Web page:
This past week our team traveled to Wyomissing High School, outside of Reading, PA and attended a training session that their coaches present for over 100 students. This training is an invaluable resource to first and second year players as they learn parliamentary procedure, current world issues, history of the actual United Nations, how to write a resolution, strategy to the game (and it is a game), and finally participate in a mini-mock UN conference. Wyomissing and a couple of other schools faced the challenge of having to justify to administrators why this training is not only important, but necessary. Teachers are being told that this type of day where students miss their traditional classes is detrimental to “test scores” that will come later in the year. This is nonsense. When are we going to realize that this type of learning, engagement, excitement, collaboration, communication, writing, listening, speaking, and problem-solving truly embraces 21st century skills. The kids who were fortunate enough to attend the training and further attend competitions later this year will benefit far beyond their years in school because they are developing skills that will be put to use as they proceed through their greatest challenge — life.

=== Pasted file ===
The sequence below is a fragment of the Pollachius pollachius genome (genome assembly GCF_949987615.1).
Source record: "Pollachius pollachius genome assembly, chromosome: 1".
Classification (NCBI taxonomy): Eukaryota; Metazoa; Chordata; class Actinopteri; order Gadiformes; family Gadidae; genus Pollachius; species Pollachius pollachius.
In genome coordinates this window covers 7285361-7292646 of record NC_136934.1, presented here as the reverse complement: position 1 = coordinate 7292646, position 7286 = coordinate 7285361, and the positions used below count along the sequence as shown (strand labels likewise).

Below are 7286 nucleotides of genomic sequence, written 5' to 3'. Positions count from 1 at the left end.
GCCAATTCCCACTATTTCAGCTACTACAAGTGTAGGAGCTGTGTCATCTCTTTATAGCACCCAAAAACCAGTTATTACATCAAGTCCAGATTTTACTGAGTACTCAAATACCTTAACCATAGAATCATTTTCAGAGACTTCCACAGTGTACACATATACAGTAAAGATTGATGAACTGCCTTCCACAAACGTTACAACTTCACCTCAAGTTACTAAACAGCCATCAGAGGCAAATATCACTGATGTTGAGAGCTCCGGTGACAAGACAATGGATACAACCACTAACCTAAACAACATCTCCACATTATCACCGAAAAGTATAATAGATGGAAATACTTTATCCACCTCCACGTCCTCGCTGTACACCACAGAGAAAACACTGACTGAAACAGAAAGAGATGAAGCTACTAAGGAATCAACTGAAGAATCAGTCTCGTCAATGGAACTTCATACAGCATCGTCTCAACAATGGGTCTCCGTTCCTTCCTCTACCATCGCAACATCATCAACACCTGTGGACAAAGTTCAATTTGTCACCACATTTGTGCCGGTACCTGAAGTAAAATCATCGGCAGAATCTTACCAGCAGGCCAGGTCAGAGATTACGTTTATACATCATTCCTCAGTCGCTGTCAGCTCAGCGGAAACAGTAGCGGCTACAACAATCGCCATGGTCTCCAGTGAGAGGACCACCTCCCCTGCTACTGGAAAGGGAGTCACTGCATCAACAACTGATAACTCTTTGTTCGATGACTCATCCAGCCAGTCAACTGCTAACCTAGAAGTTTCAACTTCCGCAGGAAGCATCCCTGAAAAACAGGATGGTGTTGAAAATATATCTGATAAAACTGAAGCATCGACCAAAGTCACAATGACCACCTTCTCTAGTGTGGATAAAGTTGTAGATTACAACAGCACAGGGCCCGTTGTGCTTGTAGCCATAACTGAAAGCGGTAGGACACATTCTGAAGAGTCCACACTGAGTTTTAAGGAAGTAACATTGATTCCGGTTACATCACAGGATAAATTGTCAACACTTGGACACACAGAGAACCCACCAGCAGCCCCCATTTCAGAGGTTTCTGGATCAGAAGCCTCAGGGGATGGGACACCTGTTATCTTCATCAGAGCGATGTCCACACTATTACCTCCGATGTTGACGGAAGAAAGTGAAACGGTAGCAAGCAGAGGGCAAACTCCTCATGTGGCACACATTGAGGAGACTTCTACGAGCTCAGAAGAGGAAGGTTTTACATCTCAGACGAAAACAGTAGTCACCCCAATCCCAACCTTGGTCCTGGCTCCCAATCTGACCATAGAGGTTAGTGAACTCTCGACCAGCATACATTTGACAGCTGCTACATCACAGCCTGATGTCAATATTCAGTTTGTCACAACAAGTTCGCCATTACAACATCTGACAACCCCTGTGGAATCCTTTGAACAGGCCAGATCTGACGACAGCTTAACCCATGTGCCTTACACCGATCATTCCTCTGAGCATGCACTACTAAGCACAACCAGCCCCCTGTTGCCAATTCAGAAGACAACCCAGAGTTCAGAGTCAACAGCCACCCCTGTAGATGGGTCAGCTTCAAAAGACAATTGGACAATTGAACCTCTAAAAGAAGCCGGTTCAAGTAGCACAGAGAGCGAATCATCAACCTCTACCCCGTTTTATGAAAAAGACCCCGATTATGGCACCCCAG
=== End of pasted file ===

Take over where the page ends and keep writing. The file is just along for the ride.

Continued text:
October 9th, 2009 at 10:07 am | Comments & Trackbacks (1) | Permalink

LifeSmarts at Salisbury High School simulated a toxic waste activity this past week with their classes. Each of the classes consists of 45 students and every few days they engage in a “pull out” activity where the three teachers split up the class and give small group an opportunity to engage in a team building, thought provoking activity. The most recent activity involved a team of students whose job it was to “save the planet” by transferring toxic waste from one point to another. Of course, there was a catch (or several). Ground rules of the “game”: 1. no one can touch the bucket of “waste”, 2. no one can put any part of their body inside of an approximately 8 foot in diameter circle (arm goes in – you finish the task with an arm behind your back, leg – you hop around, head – blindfolded) 3. only the tools provided (8 thin ropes and one bungy cord tied in a slip knot) can enter the circle and be use to touch the bucket, 4. the “waste” (plastic balls) must be dumped into the other bucket which was about 20 feet away 5. the bucket must be carried from Point A to Point B – no dragging allowed.